Pressure Compensating Hydraulic Control System Field of the Invention The invention relates to valve apparatuses which control hydraulically powered machinery.
Background The speed of movement of a hydraulically driven working member of a machine depends on the cross-sectional area of the principal narrowed orifices of the system and on the pressure drop across those orifices. To facilitate control, pressure compensating hydraulic control systems have been designed to eliminate one of those variables, pressure drop.
These systems include sense lines which transmit the pressure at one or more workports to the input of a variable displacement hydraulic pump which provides pressurized hydraulic fluid to actuators which drive working members of the machine. The resulting self adjustment of the pump output provides an approximately constant pressure drop across a control orifice whose cross-sectional area can be controlled by the machine operator. This facilitates control because, with the pressure drop held constant, the speed of movement of the working member is determined only by the cross-sectional area of the orifice. One such system is disclosed in U.S. patent 4,693,272 issued to Wilke on September 15, 1987.
Because in such a system the control valves and the hydraulic pump are normally not immediately adjacent to each other, the changing load pressure information must be transmitted to the remote pump input through hoses or other conduits which can be relatively long. Some oil tends to drain out of these conduits while the machine is in a stopped, neutral state. When the operator again calls for motion, these conduits must refill before the pressure compensation system la can be fully effective. Because of the length of these conduits, the response of the pump may lag, and a slight dipping of the loads can occur. These may be _2_ _ referred to as the "lag time" and "start-up dipping"
problems.
In some types of such systems, the "bottoming out" of a piston driving a load could cause the entire system to "hang up". This could occur in such systems which used the highest of the workport pressures to motivate the pressure compensation system. The bottomed out load would be the highest workport pressure; the pump could not provide a higher pressure; and thus there- would no longer be a pressure drop across the--control orifice. As a remedy, such systems may include a pressure relief valve in a load sensing circuit of the hydraulic control system. In the bottomed out situation, it would open to drop the sensed pressure to the load sense relief pressure, and this would allow the pump to provide a_pressure drop across the control orifice.
While this solution is effective, it could have an undesirable side effect in systems which use a pressure compensating check valve as part of the means of holding substantially constant the pressure drop across the control orifice. The pressure relief valve could open even when no piston was bottomed out if a workport pressure exceeded the set point of the load sense relief valve.- In that case, some fluid could.flow back from the workport, backwards through the pressure compensating check valve, and into the pump chamber. As a result, the load could dip. This may be referred to as the "backflow" problem.
For the foregoing reasons, there is need for means to reduce or eliminate the problems of lag time, start-up dipping and backflow in some applications. -SUMMARY OF THE INVENTION
The present invention is directed toward satisfying , those needs.
A hydraulic valve assembly for feeding hydraulic fluid .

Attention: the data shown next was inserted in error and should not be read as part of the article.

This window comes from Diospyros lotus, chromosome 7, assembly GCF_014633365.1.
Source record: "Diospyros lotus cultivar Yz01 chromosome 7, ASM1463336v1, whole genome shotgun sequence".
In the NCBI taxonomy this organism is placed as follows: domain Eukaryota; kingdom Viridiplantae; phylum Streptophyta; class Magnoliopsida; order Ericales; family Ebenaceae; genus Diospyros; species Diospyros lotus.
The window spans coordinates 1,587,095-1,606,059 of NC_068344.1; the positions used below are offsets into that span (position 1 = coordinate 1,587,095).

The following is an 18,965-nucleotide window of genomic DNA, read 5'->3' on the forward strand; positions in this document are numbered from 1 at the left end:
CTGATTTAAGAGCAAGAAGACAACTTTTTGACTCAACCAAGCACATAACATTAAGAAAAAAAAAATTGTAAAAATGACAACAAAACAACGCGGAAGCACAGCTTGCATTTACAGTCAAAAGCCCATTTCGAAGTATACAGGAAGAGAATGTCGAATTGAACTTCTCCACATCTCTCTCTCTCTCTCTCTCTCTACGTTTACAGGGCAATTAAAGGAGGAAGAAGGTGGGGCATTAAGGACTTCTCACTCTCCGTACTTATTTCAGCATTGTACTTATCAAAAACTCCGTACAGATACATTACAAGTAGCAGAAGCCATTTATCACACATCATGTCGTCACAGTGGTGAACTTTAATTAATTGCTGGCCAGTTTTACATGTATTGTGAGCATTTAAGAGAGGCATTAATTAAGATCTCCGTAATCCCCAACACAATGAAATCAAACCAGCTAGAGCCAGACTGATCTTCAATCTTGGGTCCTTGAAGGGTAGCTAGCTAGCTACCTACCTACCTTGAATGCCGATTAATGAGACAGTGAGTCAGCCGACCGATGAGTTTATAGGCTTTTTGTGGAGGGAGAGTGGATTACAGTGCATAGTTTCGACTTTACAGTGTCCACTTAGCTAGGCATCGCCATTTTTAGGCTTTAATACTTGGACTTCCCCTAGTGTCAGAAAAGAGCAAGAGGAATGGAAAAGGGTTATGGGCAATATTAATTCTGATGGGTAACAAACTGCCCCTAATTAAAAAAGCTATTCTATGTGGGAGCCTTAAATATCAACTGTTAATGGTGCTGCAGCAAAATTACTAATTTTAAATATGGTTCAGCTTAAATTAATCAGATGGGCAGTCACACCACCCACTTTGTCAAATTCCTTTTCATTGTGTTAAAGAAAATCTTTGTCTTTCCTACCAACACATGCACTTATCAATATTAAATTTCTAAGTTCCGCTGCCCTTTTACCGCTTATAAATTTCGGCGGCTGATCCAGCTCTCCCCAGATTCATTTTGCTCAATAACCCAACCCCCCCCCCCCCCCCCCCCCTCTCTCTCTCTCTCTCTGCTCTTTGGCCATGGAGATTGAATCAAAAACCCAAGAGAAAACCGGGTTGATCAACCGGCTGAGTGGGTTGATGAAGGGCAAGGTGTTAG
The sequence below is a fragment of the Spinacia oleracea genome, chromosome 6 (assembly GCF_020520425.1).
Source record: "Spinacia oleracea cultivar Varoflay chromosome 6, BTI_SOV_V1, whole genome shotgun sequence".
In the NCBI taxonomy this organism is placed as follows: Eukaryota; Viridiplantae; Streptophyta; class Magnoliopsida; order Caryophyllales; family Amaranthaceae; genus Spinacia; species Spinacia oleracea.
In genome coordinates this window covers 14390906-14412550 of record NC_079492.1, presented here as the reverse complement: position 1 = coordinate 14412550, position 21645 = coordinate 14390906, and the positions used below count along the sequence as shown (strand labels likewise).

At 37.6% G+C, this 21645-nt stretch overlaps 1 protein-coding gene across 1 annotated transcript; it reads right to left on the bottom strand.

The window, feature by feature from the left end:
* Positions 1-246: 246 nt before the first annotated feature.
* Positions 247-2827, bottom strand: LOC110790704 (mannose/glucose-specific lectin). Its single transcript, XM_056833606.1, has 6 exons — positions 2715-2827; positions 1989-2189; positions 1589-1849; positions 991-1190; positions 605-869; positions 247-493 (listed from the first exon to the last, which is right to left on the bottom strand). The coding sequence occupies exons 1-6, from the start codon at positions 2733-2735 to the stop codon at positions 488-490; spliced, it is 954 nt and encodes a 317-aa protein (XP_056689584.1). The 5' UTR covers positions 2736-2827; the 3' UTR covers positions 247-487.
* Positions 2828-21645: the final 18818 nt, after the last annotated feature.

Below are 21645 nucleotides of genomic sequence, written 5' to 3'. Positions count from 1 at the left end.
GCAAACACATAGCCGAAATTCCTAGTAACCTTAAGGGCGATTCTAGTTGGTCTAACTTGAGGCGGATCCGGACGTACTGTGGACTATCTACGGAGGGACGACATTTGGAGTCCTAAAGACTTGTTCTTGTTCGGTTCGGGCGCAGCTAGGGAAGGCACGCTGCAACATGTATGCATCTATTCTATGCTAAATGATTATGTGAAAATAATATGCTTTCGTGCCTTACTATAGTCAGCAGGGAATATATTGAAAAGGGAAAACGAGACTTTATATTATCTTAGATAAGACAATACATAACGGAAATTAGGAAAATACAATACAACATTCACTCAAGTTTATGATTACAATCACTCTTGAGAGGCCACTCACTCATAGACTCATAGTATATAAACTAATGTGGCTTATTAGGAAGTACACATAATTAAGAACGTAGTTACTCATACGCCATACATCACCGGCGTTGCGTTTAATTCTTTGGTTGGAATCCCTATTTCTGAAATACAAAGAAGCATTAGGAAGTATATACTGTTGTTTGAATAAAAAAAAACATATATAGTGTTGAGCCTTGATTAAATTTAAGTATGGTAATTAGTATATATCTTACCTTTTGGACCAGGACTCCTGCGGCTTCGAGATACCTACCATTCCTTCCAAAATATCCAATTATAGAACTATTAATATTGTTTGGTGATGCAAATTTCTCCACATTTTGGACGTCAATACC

to a load includes a pump of the type which produces a variable output pressure which at any time is the sum of input pressure at a pump input port and a constant margin pressure. Included in the hydraulic valve assembly is a pressure compensating valve apparatus adapted to feed fluid from the pump to the load through a metering orifice and to provide a constant pressure drop -across the metering orifice.
M
The valve apparatus includes a load sense circuit which communicates a first load-dependent pressure to an isolator and a second load-dependent pressure from the isolator to the metering orifice. The pressure drop across the metering orifice is the difference between the pump output pressure and the second load-dependent pressure.
The isolator includes a reciprocally sliding spool in a bore which is defined by one or more bore surfaces. The spool has a plurality of lands and narrow portions which, with the one or more bore surfaces, define the following chambers. An input chamber is in communication with the load sense circuit so that the first load-dependent pressure produces an input force urging the spool in a first direction. A connecting chamber is in communication with the pump output pressure and connects the pump output pressure to an isolator output port in a bore inner surface as the spool moves in the first direction and disestablishes that connection as the spool moves in a second direction yopposite the first.- A reservoir chamber is in communication with the reservoir and establishes communication between the isolator output port and the reservoir as the spool moves in the second direction and disestablishes that connection as the spool moves in the first direction. A feedback chamber is in communication with the isolator output port through a feedback bore in the spool. The pressure in the feedback chamber produces a feedback force urging the spool in the second direction.
Pump output pressure is thereby communicated to the feedback chamber and urges the spool in the second direction.
Continued movement in the second direction disestablishes the . connection between the pump output pressure and the isolator output port and establishes a connection between the reservoir and the isolator output port and therefore the feedback chamber. As a result, the spool tends at any time to an equilibrium position at which the second load-dependent pressure at the isolator output port is a function of the first load-dependent pressure. The first and the second load-dependent pressures may or-may not be equal to each f other.